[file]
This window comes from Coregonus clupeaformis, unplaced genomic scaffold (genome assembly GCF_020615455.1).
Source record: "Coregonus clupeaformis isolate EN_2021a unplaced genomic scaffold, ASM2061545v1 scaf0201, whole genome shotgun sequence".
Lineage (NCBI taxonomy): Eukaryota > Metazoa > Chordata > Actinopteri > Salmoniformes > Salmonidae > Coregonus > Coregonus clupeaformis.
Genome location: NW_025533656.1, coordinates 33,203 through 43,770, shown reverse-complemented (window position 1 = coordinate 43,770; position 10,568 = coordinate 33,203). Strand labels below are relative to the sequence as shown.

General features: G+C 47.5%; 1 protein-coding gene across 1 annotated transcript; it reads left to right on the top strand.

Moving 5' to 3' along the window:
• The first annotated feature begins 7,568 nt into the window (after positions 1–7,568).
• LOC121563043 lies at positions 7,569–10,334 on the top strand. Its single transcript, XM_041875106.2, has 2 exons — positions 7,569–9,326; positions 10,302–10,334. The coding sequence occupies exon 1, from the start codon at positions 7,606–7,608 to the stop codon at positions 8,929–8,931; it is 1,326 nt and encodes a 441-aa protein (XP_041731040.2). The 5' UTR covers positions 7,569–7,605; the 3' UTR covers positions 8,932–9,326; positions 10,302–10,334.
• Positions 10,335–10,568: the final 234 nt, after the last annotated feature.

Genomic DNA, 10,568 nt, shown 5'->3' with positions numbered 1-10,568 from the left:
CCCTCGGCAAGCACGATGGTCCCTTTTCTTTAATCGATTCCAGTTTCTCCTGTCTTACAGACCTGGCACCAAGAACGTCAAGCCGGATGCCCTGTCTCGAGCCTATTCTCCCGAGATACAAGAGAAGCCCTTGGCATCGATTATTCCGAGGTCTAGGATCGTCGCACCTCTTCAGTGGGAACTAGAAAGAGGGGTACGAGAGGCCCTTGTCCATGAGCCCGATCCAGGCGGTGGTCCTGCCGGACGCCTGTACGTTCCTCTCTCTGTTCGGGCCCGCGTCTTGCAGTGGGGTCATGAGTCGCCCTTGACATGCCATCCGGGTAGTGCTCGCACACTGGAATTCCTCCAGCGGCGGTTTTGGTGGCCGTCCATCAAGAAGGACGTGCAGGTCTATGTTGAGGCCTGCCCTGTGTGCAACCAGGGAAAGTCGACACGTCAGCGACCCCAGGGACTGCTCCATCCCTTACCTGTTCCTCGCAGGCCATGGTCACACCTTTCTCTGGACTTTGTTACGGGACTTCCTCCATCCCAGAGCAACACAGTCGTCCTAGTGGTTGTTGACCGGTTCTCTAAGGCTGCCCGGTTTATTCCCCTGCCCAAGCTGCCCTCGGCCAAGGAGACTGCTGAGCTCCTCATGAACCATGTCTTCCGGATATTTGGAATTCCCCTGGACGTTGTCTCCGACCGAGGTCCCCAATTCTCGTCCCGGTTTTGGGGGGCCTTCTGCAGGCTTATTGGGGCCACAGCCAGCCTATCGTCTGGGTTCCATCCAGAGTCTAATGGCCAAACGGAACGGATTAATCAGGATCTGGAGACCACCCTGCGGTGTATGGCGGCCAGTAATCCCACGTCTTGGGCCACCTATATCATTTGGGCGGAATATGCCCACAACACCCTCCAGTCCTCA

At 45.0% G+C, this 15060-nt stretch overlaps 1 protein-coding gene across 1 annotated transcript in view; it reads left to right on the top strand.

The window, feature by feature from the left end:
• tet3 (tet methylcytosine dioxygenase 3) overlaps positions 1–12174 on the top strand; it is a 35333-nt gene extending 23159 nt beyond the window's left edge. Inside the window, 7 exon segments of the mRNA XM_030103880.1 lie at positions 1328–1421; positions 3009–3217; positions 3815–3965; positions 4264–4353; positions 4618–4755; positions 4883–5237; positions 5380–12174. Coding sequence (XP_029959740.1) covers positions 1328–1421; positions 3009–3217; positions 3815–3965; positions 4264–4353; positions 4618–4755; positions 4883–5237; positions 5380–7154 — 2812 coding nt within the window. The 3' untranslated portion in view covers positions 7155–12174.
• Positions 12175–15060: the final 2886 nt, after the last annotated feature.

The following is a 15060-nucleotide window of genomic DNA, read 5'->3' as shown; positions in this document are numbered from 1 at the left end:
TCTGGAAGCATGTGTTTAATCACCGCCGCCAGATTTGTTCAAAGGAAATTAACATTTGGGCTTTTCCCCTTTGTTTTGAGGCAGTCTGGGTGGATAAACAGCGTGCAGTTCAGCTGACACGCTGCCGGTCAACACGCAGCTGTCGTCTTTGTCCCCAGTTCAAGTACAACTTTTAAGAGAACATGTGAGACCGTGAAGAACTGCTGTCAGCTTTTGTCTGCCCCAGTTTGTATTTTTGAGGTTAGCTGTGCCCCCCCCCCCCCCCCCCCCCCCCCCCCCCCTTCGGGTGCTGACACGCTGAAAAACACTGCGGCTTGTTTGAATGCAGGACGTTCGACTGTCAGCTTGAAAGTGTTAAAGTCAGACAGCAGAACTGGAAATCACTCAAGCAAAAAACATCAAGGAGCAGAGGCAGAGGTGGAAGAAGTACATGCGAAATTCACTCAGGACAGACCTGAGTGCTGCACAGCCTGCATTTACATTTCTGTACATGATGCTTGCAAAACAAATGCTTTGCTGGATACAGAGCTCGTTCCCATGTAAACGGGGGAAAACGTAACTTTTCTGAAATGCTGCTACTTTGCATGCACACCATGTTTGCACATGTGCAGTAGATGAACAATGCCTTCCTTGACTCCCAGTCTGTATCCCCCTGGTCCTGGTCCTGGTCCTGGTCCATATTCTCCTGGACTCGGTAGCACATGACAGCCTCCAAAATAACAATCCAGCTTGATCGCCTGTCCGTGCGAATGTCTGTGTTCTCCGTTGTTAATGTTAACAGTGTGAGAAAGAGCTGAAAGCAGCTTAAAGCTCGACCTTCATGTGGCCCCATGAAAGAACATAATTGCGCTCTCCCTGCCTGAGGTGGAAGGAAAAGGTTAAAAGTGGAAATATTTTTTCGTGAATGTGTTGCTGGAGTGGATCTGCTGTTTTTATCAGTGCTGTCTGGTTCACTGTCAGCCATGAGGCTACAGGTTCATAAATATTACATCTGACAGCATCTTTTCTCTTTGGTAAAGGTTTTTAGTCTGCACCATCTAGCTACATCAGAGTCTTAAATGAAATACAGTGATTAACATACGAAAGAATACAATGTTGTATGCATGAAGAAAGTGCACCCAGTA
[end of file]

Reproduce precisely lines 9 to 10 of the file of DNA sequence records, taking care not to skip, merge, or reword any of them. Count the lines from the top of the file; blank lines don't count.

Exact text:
• Positions 10,335–10,568: the final 234 nt, after the last annotated feature.

Genomic DNA, 10,568 nt, shown 5'->3' with positions numbered 1-10,568 from the left: